· Cook the meat until it browns
· Drain the cubes on paper towels and sprinkle with salt as needed
· Serve warm or room temperature
This family tradition was submitted by Sachen Pillay, a student at Georgia College in Milledgeville. It originally came from his Uncle John on his Mother’s side and she passed it on to him. The tradition surrounding fried venison cubs emerged from a yearly practice entrenched in the holiday foodways of his mother’s family. The dish is rooted in the rural community of Moulton Alabama where his mother grew up. His uncles and grandfather would go deer hunting during the week of Thanksgiving for recreation and to add red meat to the dinner table because beef was too expensive. They would leave at the crack of dawn Thanksgiving morning and travel to the hunting grounds near Cherokee, Alabama. His uncles and Grandfather often traveled with local friends M.W Lauderdale, Ellis Lauderdale, and Dyers Harrville. They also took a small pack of hunting hounds that included the Lauderdale’s black and tan walkers, and Uncle John’s red bone hounds named Rip and Rowdy. Once the hunting party killed a deer, they dressed it before returning and divide it equally for their respective Thanksgiving meals. His Uncle John and grandfather returned to the house Friday morning with tubs of fresh venison. Sachen's great grandmother finished carving up the meat and assisted Uncle John in preparing the dish. The fried venison cubes became a popular side for the main Thanksgiving courses of turkey, mashed potatoes, and green beans that were all freshly harvested from his grandmother’s farm. The dish became such a staple in his mother’s Thanksgiving experience, that her family would sometimes wait up to two or three days for the venison to arrive before beginning their Thanksgiving feast. Today the recipe is kept alive by his Uncle John who regularly cooks it for Thanksgiving and Christmas. Venison remains his favorite type of meat, and its flavor has become something his mother identifies with the holidays.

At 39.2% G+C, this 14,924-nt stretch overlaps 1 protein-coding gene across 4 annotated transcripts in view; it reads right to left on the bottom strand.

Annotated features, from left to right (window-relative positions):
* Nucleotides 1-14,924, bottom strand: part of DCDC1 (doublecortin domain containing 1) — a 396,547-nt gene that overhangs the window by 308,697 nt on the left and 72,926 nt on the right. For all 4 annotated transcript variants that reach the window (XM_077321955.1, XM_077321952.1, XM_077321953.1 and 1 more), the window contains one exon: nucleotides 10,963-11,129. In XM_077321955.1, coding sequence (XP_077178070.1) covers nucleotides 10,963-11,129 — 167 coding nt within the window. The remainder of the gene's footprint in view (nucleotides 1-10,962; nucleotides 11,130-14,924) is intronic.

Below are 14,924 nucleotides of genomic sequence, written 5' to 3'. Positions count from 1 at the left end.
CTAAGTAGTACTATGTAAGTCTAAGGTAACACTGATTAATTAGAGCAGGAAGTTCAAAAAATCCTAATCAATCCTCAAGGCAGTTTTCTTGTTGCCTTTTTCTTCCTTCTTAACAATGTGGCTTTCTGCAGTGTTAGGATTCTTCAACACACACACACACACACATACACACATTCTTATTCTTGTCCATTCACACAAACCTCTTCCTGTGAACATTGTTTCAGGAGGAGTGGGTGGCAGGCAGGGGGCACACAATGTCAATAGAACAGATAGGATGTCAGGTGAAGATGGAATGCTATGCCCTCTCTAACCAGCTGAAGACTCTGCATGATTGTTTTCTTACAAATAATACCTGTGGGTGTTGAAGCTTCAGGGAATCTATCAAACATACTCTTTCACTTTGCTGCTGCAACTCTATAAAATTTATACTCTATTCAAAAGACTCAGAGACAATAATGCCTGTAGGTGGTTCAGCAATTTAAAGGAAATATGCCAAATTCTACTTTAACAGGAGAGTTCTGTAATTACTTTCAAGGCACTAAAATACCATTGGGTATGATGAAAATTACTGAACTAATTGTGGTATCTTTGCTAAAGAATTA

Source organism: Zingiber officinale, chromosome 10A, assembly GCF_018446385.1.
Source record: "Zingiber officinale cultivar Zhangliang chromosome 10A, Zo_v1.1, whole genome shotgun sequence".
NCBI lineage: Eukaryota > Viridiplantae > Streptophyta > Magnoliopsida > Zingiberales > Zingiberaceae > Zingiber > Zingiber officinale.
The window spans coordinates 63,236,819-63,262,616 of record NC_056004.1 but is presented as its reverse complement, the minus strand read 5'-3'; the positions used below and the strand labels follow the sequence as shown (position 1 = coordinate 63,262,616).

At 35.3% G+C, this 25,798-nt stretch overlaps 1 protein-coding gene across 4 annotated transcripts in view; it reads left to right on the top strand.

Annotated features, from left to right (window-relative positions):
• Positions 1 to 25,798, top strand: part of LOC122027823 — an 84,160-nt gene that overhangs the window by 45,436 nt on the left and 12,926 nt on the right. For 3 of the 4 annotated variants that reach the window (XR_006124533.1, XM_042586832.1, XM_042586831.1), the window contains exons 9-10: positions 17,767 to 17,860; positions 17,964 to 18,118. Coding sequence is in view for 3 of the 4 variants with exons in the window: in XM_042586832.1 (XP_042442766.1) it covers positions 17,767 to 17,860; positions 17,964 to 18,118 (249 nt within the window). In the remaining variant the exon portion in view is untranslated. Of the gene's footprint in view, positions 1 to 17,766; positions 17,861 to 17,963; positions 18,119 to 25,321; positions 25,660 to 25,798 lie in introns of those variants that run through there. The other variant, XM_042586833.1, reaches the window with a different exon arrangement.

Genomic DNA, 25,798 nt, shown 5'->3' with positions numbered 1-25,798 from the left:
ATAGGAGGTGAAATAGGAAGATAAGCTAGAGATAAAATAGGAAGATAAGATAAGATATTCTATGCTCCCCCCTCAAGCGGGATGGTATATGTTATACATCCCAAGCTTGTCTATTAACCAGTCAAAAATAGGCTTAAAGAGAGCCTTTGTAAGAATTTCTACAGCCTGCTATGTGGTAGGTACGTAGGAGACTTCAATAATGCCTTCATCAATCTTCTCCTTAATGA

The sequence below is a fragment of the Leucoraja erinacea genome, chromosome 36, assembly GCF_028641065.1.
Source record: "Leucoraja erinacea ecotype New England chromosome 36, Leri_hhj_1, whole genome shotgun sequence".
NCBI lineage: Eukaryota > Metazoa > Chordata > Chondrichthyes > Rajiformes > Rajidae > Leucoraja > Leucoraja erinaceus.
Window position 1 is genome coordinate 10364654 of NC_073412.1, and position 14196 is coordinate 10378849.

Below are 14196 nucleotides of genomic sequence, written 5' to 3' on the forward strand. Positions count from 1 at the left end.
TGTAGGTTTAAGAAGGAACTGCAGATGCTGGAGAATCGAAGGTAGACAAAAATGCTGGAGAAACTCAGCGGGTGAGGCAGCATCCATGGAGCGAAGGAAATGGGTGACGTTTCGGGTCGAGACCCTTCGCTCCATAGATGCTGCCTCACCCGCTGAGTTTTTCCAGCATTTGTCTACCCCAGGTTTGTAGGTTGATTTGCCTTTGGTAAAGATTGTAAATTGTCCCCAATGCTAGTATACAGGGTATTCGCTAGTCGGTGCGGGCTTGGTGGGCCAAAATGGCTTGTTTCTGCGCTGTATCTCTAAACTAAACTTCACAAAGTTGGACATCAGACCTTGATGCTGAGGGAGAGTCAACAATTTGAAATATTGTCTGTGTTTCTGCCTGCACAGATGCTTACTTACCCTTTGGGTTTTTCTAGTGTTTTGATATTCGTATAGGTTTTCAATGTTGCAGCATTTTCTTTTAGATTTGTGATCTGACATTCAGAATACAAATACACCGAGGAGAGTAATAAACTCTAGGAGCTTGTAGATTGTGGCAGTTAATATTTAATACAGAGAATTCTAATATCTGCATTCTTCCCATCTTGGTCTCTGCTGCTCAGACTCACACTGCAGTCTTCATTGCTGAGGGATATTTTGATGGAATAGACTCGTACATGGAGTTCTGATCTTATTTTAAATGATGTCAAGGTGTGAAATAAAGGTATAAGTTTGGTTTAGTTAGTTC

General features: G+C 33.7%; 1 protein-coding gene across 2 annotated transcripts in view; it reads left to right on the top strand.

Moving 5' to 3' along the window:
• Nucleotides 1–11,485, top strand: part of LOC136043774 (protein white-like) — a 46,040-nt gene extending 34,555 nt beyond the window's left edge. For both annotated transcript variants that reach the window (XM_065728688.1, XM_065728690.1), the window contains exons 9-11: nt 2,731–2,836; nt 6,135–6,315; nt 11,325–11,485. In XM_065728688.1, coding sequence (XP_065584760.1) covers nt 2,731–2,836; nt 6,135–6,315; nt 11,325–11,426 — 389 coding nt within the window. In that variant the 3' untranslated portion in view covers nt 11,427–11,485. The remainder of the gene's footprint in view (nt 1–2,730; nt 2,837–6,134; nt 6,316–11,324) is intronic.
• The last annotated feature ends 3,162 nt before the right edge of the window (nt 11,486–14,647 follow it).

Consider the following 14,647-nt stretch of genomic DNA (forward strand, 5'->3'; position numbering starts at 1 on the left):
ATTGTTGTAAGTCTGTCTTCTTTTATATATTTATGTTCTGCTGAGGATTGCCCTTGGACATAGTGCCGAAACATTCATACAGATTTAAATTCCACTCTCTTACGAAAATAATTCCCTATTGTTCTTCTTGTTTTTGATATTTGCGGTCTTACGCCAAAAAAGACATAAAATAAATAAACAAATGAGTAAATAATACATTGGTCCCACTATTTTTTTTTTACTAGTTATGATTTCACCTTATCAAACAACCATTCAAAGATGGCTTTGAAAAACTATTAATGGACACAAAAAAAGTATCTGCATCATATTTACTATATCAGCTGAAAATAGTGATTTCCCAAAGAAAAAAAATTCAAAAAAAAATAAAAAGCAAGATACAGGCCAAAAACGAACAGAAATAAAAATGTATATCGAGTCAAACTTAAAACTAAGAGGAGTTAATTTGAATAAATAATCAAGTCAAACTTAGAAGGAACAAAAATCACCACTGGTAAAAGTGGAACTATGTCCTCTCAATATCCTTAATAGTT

This recipe comes from "What Mrs. Fisher Knows About Southern Cooking" published in 1881 by former enslaved African Abby Fisher. It is one of the first cookbooks written by an African American.
Take one quart of flour, add one teaspoonful of salt, one tablespoonful of lard, half tablespoonful of butter. Dry rub the lard and butter into the flour until well creamed; add your water gradually in mixing so as to make dough stiff, then put the dough on pastry board and beat until perfectly moist and light. Roll out the dough to thickness of third of an inch. Have your stove hot and bake quickly. To make more add twice the quantity.
This recipe comes from "Housekeeping in the Blue Grass" published in 1875. It points out that you really do have to beat the dough!